Using the Abacus, part 2: Multiplication

Once you can add on an abacus, the next thing to learn is multiplication. Like addition, it follows pretty closely on the old pencil-and-paper method. But it’s worth taking the time to look closely and see it step by step, because it’s an important subroutine (to use a programming term) that will be useful in more complicated stuff.

Just for clarity, I’ll write out the basic pencil and paper algorithm:
1. Write down a “0” for the initial value of the result.
1. For each digit si in the *second number* number, from right to left
1. For each digit dj in the first number, from right to left:
1. Multiply si × dj
2. Take the result of that multiplication, and add it to the result, starting at the *j+i-1*th column from the right.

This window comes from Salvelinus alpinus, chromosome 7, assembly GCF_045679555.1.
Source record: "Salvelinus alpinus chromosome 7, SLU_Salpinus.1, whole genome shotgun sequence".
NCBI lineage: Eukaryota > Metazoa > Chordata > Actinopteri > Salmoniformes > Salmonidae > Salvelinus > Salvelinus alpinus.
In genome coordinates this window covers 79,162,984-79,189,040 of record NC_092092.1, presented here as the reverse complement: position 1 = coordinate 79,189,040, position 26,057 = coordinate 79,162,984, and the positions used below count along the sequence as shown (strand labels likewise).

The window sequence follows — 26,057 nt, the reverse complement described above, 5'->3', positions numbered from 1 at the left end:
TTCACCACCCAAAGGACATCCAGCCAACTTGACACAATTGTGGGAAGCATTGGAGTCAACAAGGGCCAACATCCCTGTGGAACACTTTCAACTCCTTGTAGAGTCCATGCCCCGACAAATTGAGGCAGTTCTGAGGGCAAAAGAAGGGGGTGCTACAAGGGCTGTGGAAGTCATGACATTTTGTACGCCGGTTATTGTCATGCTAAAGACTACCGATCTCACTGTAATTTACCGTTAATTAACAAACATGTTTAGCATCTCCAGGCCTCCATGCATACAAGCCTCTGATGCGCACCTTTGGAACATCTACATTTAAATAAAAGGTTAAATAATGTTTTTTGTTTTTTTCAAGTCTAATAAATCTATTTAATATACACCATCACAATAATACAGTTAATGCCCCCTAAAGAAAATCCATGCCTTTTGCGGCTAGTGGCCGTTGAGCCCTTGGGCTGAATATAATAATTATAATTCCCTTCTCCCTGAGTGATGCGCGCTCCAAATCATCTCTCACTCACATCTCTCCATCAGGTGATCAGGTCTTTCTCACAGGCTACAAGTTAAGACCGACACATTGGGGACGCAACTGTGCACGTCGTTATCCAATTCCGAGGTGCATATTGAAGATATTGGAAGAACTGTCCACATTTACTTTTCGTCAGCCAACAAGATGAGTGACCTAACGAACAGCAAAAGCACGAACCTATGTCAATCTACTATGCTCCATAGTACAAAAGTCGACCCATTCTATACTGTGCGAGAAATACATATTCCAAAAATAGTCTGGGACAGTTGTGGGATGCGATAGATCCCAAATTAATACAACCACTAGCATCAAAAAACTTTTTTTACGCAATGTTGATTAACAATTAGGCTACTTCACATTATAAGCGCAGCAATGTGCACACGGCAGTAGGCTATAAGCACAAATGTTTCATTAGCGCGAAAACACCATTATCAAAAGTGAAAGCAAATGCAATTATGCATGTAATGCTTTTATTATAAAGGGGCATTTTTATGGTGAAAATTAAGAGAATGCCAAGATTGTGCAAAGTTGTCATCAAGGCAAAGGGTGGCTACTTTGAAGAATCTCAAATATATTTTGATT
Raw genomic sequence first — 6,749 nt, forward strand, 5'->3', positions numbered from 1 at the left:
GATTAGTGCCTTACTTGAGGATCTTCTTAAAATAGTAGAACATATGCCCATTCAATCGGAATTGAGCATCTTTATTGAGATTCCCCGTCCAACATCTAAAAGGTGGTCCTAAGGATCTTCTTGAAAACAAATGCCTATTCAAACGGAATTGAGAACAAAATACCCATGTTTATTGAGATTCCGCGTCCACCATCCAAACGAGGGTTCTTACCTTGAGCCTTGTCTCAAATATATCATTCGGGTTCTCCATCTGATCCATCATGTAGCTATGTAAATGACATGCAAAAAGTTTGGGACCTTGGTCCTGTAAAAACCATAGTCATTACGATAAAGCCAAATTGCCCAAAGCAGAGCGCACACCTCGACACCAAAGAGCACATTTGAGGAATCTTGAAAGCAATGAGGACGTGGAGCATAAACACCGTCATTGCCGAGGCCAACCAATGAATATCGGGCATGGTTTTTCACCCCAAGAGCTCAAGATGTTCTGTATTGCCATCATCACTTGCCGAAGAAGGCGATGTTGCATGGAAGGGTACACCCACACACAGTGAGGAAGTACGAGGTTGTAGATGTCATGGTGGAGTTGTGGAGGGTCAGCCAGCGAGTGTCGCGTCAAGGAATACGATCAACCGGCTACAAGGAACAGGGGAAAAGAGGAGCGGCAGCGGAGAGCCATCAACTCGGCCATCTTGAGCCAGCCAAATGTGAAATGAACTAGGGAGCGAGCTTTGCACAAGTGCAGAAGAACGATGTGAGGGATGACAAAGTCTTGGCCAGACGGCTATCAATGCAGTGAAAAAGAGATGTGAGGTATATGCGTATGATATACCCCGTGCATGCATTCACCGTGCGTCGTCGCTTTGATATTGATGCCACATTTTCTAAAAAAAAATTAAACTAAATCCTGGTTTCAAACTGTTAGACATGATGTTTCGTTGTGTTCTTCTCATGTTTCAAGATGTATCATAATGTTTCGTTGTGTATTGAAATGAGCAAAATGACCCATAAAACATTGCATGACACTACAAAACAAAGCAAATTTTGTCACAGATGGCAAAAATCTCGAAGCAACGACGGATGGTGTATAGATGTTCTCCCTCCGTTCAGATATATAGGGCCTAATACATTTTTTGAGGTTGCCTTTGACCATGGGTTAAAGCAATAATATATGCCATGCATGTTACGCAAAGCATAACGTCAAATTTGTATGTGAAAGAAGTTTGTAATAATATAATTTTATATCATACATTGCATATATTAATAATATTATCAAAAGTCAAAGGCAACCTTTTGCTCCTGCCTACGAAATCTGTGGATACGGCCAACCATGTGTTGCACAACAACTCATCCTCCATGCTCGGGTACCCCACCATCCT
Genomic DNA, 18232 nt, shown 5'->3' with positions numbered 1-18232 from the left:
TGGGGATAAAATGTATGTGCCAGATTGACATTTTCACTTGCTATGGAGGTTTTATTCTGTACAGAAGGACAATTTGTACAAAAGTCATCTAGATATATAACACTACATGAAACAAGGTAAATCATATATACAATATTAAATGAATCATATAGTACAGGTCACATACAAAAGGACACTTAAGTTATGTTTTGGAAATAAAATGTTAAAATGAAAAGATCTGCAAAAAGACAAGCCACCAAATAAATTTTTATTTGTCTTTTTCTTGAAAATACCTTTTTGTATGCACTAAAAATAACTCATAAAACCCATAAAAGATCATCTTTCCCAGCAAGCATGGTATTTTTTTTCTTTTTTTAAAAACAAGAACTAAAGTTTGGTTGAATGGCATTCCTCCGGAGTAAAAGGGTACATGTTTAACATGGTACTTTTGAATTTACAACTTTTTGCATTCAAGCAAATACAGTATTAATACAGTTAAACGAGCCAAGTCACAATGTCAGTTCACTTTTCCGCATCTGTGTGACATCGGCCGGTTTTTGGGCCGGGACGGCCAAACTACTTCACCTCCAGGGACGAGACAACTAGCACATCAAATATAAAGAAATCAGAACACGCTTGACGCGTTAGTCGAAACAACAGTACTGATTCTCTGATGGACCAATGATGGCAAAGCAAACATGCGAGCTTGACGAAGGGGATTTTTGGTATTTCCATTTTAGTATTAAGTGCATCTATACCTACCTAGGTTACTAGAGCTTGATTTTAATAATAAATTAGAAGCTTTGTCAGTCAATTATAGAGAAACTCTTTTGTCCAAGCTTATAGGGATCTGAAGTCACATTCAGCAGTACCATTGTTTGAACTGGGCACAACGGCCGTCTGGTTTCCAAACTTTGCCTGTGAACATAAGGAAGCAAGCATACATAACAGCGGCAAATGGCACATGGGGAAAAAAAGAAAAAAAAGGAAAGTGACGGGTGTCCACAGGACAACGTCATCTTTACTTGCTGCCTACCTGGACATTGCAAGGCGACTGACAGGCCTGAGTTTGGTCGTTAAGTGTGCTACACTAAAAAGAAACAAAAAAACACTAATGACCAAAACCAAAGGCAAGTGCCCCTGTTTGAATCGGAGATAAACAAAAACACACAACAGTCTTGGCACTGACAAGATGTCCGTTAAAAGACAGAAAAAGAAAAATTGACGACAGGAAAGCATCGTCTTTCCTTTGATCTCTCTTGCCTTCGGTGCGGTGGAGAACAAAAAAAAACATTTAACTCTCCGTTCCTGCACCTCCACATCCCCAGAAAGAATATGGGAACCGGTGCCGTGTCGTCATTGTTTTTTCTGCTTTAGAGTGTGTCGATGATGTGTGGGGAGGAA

When you finish, you’ll have the product. Since this sounds a bit different from how you probably learned it in school, let’s just step through it quickly, so that you can see that it really is the same thing. Let’s multiply 219 × 163.
* Initial result=0.
* i=1,j=1: Multiply 3 × 9. That gives us 27. Add it starting in the (i+j-1)th column; i+j-1=1+1-1=1. So:


* i=1,j=2: 3×1=3. Add it to the 1+2-1=2nd column:


* i=1,j=3: 3×2=6; add it to the 3rd column:


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